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Dissertation zugänglich unter
URN: urn:nbn:de:gbv:18-93586
URL: http://ediss.sub.uni-hamburg.de/volltexte/2018/9358/


Investigation of the reactive oxygen species metabolism during the life cycle of Fusarium graminearum

Untersuchung des Metabolismus reaktiver Sauerstoffspezies während des Lebenszyklus von Fusarium graminearum

Günther, Karl Lewin

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Freie Schlagwörter (Deutsch): Fusarium graminearum , Reaktive Sauerstoffspezies , Charakterisierung , HyPer , Endoplasmatisches Reticulum
Freie Schlagwörter (Englisch): Fusarium graminearum , reactive oxygen species , characterization , HyPer , endoplasmic reticulum
Basisklassifikation: 42.30
Institut: Biologie
DDC-Sachgruppe: Biowissenschaften, Biologie
Dokumentart: Dissertation
Hauptberichter: Schäfer, Wilhelm (Prof. Dr.)
Sprache: Englisch
Tag der mündlichen Prüfung: 09.10.2018
Erstellungsjahr: 2018
Publikationsdatum: 29.10.2018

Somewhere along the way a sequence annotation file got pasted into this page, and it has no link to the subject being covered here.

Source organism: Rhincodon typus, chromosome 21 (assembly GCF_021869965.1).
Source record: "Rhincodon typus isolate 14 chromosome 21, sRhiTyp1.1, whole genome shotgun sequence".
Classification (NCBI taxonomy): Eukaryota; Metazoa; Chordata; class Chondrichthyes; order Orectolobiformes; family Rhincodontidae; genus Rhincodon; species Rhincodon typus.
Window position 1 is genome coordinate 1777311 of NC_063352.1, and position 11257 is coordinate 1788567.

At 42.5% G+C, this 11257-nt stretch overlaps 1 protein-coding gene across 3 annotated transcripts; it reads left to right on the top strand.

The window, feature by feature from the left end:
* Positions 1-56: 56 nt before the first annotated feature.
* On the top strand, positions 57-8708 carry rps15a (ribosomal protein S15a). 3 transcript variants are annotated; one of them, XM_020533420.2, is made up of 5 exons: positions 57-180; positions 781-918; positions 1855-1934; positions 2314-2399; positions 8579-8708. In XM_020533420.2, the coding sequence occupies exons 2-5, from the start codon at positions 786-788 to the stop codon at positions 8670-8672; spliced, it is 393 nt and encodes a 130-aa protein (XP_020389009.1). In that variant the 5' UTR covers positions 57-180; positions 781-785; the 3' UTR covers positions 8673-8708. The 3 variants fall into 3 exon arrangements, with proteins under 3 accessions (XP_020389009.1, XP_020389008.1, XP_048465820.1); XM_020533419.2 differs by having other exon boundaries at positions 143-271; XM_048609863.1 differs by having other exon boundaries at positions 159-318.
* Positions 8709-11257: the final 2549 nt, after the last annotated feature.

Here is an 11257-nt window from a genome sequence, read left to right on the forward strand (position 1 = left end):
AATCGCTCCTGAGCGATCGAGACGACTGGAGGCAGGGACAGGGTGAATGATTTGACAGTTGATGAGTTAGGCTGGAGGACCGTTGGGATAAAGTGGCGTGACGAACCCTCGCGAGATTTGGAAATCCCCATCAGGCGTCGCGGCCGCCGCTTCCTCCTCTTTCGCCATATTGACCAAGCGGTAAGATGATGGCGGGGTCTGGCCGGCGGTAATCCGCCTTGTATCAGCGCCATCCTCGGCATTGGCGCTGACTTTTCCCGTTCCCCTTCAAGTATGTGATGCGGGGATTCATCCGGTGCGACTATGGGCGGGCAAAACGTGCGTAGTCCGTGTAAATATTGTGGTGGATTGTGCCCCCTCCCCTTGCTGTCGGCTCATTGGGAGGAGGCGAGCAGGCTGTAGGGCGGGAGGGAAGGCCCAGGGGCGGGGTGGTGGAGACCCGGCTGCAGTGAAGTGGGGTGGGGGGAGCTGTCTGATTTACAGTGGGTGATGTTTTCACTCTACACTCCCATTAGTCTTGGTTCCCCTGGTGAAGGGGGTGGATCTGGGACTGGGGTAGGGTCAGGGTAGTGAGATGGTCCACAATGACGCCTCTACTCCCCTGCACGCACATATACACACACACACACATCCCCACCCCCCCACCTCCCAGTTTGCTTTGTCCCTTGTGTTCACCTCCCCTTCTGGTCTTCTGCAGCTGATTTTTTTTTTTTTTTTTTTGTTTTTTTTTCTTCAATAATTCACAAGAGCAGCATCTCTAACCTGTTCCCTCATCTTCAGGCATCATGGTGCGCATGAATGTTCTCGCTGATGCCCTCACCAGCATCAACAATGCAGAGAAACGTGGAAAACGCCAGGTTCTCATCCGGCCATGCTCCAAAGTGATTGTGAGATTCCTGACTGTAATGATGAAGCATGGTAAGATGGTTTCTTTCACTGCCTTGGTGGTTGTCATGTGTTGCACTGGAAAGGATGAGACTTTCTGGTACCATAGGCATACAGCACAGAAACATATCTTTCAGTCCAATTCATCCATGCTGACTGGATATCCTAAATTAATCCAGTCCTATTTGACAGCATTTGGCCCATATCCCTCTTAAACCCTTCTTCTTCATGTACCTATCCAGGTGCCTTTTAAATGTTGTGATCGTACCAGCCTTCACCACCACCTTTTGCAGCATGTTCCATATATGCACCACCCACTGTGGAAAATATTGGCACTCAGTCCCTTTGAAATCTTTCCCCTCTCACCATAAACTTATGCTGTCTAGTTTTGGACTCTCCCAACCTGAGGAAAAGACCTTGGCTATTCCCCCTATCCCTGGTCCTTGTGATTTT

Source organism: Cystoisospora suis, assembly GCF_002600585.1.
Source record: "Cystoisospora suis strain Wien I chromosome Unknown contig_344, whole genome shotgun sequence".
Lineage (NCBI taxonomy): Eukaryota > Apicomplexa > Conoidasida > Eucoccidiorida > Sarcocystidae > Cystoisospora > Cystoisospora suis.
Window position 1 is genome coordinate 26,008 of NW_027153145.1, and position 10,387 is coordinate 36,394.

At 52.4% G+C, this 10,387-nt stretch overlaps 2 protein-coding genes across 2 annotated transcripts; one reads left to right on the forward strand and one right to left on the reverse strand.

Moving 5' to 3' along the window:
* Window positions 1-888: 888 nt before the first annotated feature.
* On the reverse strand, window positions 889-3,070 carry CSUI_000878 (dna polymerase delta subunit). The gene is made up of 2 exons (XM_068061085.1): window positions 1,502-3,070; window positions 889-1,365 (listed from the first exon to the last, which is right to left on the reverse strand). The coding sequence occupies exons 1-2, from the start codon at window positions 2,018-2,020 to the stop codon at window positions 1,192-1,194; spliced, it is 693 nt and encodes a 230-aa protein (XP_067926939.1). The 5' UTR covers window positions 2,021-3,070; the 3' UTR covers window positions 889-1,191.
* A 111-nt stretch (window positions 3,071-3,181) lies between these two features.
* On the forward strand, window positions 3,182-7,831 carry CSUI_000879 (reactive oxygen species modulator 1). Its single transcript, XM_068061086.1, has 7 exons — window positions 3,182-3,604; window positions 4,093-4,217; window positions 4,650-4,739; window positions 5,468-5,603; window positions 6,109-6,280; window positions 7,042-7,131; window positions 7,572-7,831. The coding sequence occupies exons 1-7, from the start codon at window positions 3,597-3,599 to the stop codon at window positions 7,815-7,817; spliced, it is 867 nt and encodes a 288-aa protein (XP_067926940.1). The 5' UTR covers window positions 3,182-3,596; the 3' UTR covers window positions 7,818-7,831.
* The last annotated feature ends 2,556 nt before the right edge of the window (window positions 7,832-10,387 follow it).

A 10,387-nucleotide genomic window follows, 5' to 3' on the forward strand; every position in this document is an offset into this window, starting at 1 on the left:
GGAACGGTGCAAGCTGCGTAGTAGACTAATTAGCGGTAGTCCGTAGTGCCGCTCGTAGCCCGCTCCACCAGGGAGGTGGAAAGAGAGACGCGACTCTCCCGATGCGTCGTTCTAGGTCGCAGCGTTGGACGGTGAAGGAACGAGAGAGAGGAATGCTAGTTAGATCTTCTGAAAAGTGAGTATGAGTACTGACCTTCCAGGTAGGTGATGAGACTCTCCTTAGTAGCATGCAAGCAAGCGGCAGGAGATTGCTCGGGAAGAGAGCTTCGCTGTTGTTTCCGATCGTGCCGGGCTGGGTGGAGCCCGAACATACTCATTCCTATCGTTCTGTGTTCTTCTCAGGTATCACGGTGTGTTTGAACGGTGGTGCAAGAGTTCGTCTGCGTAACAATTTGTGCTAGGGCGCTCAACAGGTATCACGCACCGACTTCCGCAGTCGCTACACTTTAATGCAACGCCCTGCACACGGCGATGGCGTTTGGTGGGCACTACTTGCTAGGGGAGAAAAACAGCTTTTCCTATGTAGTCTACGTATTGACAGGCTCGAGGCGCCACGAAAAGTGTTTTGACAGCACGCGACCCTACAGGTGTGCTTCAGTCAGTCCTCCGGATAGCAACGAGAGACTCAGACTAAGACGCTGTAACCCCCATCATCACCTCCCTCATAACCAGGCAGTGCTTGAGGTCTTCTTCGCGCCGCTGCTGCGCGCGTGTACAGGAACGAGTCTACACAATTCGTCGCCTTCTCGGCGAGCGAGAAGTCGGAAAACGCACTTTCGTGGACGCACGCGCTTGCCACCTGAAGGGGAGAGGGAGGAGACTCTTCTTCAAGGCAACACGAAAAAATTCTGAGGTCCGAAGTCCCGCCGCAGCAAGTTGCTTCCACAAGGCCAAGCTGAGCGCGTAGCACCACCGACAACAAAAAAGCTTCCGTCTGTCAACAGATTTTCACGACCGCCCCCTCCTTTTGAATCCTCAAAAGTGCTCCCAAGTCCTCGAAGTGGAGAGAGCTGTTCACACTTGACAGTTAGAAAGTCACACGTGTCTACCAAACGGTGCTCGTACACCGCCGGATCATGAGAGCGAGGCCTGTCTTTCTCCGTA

Kurzfassung auf Englisch: F. graminearum is a necrotrophic filamentous ascomycete that is able to infect all major cereal crops causing plant diseases such as Fusarium Head Blight in wheat. The infection process is mediated mainly via differentiation of fungal cells into complex multicellular organs, so called infection cushions (ICs). In previous work an RNAseq-based transcriptomic and functional analysis indicated major transcriptional rearrangements between ICs and non-invasive cells. Data analysis revealed that expression of enzymes involved in the metabolism of reactive oxygen species (ROS) was elevated in ICs. ROS are integral components of every aerobic cell’s metabolism and are formed as by-products of oxygen-based cellular reactions. While being harmful to the cell structure when accumulating, ROS are also necessary for cellular functions serving as an important second messenger mediating cellular differentiation. Particularly, they are essential elements in plant-pathogen interactions, such as fungal infection processes. Only few ROS-related enzymes involved in these interactions are known to this day, however. The aim of this study was to gain further insights into the role of ROS and specific ROS-related enzymes, particularly secreted ones, in different aspects of the fungal life-cycle. Via gene deletions 9 monooxygenases (4 of them secreted), 5 secreted peroxidases, 2 secreted oxidases, 1 secreted dehydrogenase, 1 secreted reductase, 2 secreted cupredoxins, 3 metallothioneins, 1 NAD(P) transhydrogenase (NNT), and 1 secreted superoxide dismutase (SOD) were disrupted. Mutants were tested for virulence, vegetative growth, ROS-sensitivity, ROS-accumulation, and fertility. It could be shown that secreted peroxidases are involved in vegetative growth, ROS-accumulation, and fertility. Other ROS-related enzymes deleted in this study caused no effect on the tested parameters. This low number of phenotypes indicates a high resilience of F. graminearum against disruptions of its ROS-metabolism. It seems that the ROS-equilibrium which the fungus seeks to maintain during infection is a highly secured system, fortified by a large array of enzymes with redundant function. Further experiments for gaining insights into F. graminearum-related ROS fluctuations were based on the genetically encoded ratiometric H2O2 probe HyPer which reacts towards H2O2 with an increase of the ratio of its two fluorescence peaks. HyPer had been expressed in the cytosol of F. graminearum previously (cytHyPer). In this study a GPI-anchor was attached to the probe. Organelle-specific staining revealed that this modified HyPer (GPI-HyPer) is attached to the endoplasmic reticulum (ER) and mitochondria. GPI-HyPer was used in ER-stress experiments. Substitution of GPI-HyPer expressing strains with brefeldin A and tunicamycin showed no reaction from GPI-HyPer suggesting that ER-stress in F. graminearum is not linked to a significant change of the ER’s H2O2-level. Deletion of the NADP(H) oxidase regulator NoxR in cytHyPer and in GPI-HyPer expressing strains revealed a significant increase of the ratio of cytHyPer but not of GPI-HyPer. This showed, for the first time, that a NoxR deletion-mediated ROS-accumulation in F. graminearum is not caused by an increase of the ER’s H2O2-level.

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